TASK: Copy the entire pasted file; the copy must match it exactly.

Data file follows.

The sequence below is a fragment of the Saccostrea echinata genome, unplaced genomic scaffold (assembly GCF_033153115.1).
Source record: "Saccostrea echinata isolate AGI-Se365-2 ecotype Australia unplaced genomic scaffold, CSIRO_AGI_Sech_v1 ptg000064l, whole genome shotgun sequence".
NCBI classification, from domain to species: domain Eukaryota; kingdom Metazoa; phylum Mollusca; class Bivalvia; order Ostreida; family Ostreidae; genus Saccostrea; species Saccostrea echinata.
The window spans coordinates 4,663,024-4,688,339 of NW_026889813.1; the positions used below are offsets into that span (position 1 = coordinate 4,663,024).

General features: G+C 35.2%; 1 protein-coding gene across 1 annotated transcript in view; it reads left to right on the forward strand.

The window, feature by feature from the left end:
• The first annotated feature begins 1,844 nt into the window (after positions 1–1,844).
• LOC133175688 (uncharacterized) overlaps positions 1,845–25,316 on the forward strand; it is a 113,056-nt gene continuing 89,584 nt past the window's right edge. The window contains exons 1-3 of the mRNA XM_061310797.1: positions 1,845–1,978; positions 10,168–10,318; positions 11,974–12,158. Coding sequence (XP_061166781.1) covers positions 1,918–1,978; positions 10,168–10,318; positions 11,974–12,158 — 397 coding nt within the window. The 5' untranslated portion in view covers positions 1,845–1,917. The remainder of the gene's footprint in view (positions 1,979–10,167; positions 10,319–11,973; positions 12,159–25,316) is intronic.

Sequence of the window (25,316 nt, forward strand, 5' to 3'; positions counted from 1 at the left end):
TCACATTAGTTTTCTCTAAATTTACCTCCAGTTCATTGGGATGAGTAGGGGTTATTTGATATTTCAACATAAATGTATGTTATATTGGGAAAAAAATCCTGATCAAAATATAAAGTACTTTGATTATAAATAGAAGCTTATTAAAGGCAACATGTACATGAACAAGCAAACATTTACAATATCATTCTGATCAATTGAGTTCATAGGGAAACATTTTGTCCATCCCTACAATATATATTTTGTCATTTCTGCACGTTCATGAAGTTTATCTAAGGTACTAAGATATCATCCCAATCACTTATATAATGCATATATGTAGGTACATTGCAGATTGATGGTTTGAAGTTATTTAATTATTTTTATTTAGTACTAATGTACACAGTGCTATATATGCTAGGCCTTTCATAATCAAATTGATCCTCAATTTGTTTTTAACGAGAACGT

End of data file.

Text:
The sequence below is a fragment of the Saccostrea echinata genome, unplaced genomic scaffold (assembly GCF_033153115.1).
Source record: "Saccostrea echinata isolate AGI-Se365-2 ecotype Australia unplaced genomic scaffold, CSIRO_AGI_Sech_v1 ptg000064l, whole genome shotgun sequence".
NCBI classification, from domain to species: domain Eukaryota; kingdom Metazoa; phylum Mollusca; class Bivalvia; order Ostreida; family Ostreidae; genus Saccostrea; species Saccostrea echinata.
The window spans coordinates 4,663,024-4,688,339 of NW_026889813.1; the positions used below are offsets into that span (position 1 = coordinate 4,663,024).

General features: G+C 35.2%; 1 protein-coding gene across 1 annotated transcript in view; it reads left to right on the forward strand.

The window, feature by feature from the left end:
• The first annotated feature begins 1,844 nt into the window (after positions 1–1,844).
• LOC133175688 (uncharacterized) overlaps positions 1,845–25,316 on the forward strand; it is a 113,056-nt gene continuing 89,584 nt past the window's right edge. The window contains exons 1-3 of the mRNA XM_061310797.1: positions 1,845–1,978; positions 10,168–10,318; positions 11,974–12,158. Coding sequence (XP_061166781.1) covers positions 1,918–1,978; positions 10,168–10,318; positions 11,974–12,158 — 397 coding nt within the window. The 5' untranslated portion in view covers positions 1,845–1,917. The remainder of the gene's footprint in view (positions 1,979–10,167; positions 10,319–11,973; positions 12,159–25,316) is intronic.

Sequence of the window (25,316 nt, forward strand, 5' to 3'; positions counted from 1 at the left end):
TCACATTAGTTTTCTCTAAATTTACCTCCAGTTCATTGGGATGAGTAGGGGTTATTTGATATTTCAACATAAATGTATGTTATATTGGGAAAAAAATCCTGATCAAAATATAAAGTACTTTGATTATAAATAGAAGCTTATTAAAGGCAACATGTACATGAACAAGCAAACATTTACAATATCATTCTGATCAATTGAGTTCATAGGGAAACATTTTGTCCATCCCTACAATATATATTTTGTCATTTCTGCACGTTCATGAAGTTTATCTAAGGTACTAAGATATCATCCCAATCACTTATATAATGCATATATGTAGGTACATTGCAGATTGATGGTTTGAAGTTATTTAATTATTTTTATTTAGTACTAATGTACACAGTGCTATATATGCTAGGCCTTTCATAATCAAATTGATCCTCAATTTGTTTTTAACGAGAACGT